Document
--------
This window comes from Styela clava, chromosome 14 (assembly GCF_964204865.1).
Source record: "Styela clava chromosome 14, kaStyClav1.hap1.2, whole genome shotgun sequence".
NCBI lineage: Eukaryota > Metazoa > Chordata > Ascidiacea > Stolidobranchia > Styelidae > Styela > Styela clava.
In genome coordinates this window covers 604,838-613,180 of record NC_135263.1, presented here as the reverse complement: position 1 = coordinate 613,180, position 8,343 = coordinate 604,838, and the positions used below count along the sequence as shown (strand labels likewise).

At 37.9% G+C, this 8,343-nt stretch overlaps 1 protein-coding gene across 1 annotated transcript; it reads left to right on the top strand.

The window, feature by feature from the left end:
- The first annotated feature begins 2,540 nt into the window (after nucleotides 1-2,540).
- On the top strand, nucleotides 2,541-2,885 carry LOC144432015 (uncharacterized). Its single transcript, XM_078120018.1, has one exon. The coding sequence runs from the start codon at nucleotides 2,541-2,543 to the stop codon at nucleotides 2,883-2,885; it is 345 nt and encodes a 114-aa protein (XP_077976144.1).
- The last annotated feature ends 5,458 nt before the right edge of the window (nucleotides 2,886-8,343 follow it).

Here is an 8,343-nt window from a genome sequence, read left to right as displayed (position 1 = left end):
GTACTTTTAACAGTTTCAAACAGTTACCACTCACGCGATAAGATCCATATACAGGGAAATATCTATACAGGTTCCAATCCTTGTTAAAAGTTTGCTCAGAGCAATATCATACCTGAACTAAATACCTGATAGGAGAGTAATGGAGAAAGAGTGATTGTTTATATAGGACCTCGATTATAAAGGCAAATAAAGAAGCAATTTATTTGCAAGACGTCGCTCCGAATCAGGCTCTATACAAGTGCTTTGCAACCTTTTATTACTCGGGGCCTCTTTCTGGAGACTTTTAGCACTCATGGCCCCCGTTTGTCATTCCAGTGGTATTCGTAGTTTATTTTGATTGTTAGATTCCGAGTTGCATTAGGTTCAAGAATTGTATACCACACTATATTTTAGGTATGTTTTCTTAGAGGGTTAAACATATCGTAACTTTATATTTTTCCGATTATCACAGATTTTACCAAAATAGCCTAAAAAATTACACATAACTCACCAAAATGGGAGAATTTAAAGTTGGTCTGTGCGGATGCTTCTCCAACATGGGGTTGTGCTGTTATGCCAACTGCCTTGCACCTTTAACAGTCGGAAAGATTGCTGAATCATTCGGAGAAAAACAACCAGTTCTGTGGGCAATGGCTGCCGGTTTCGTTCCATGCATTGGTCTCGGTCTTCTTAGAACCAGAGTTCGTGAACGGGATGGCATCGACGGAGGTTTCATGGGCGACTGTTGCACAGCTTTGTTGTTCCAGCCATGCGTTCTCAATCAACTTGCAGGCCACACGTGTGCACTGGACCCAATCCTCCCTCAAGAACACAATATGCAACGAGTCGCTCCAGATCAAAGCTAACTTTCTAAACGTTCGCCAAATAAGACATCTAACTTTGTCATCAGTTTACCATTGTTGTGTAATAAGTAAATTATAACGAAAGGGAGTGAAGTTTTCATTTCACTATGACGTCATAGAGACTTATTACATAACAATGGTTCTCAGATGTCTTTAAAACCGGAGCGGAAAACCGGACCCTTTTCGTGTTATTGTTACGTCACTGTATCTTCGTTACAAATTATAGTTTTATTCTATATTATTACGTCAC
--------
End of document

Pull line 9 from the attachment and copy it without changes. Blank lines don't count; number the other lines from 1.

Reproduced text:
- The last annotated feature ends 5,458 nt before the right edge of the window (nucleotides 2,886-8,343 follow it).